A mechanic works on an Oryx helicopter engine in a workshop hangar on the Denel Aviation site in Boksburg, Johannesburg. Picture: KEVIN SUTHERLAND
A mechanic works on an Oryx helicopter engine in a workshop hangar on the Denel Aviation site in Boksburg, Johannesburg. Picture: KEVIN SUTHERLAND

It comes as no surprise that Denel is financially bust and unable to meet its salary bill for June (“Skint Denel not able to pay full salaries for June”, June 25).

It was evident back in 1994 that Denel was not then and never could be financially viable. Tens of billions of taxpayers’ rand have been poured down this drain during the past 25 years, diverting public resources away from priorities such as education and health. 

On what rational basis does the government justify extending its irrevocable and unconditional guarantee of R3.4bn until 2023? The Americans subsidise their arms exports to the tune of 65%, so any idea that Denel can profitably export weapons to kill foreigners is economically absurd as well as morally grotesque.  

Further highlighting the corruption associated with the arms industry, Denel was targeted by the Guptas as a key element in the state capture saga.

The explosion in September 2018 that killed eight workers at Rheinmetall-Denel Munition (RDM) in Somerset West — 51% owned by Rheinmetall in Germany and 49% by Denel — confirms yet again that it is totally untenable to locate an ammunition plant in a residential area.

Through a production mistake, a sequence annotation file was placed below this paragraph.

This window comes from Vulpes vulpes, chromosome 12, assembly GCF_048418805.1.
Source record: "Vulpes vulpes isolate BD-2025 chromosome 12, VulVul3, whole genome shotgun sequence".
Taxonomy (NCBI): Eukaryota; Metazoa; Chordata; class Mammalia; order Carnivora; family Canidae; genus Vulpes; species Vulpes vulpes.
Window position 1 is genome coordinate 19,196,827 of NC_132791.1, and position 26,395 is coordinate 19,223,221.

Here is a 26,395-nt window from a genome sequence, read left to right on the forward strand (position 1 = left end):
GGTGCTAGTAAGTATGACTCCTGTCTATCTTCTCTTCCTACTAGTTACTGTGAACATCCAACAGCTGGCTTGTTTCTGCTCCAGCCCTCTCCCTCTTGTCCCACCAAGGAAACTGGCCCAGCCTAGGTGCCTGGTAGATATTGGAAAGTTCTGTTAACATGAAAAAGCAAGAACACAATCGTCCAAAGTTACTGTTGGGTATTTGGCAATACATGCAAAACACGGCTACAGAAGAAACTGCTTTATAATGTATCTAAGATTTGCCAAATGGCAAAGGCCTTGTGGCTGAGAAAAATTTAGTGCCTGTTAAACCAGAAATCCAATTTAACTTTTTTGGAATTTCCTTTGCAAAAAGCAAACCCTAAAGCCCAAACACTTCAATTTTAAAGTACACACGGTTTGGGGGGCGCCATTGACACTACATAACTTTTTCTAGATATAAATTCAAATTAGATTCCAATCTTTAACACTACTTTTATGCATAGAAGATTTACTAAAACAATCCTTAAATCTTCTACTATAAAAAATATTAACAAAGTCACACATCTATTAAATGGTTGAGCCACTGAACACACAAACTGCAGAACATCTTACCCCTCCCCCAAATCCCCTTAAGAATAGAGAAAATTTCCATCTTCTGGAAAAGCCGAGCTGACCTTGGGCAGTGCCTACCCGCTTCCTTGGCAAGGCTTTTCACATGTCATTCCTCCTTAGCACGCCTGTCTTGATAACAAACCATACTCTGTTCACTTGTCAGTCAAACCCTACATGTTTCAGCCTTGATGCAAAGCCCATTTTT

Rheinmetall deliberately sites its factories in countries such as SA to bypass German arms export regulations. It exports 85% of its SA production to countries such as Saudi Arabia and the UAE to commit war crimes in Yemen.

I attended the Rheinmetall annual general meeting in Berlin in May and as a “critical shareholder” with one proxy share, raised the issues of worker safety, environmental contamination in Somerset West and Rheinmetall’s repeated flouting of international law (including the UN arms embargo against apartheid SA). In reply, CEO Armin Papperger evaded the financial costs of environmental clean-up and legal issues. He responded that RDM intends to rebuild that factory but that it will be fully automated.    

Even job creation is no longer an excuse to risk the lives of South Africans in the enormously corrupt armaments industry. If President Cyril Ramaphosa is serious about dealing with corruption, closure of all Denel operations should be an urgent priority including revocation of those guarantees.   

Let the bondholders suffer the financial and reputational consequences of their collusion with Saudi, British and US war crimes in Yemen. 

Denel is unfixable.

Terry Crawford-Browne
World Beyond War SA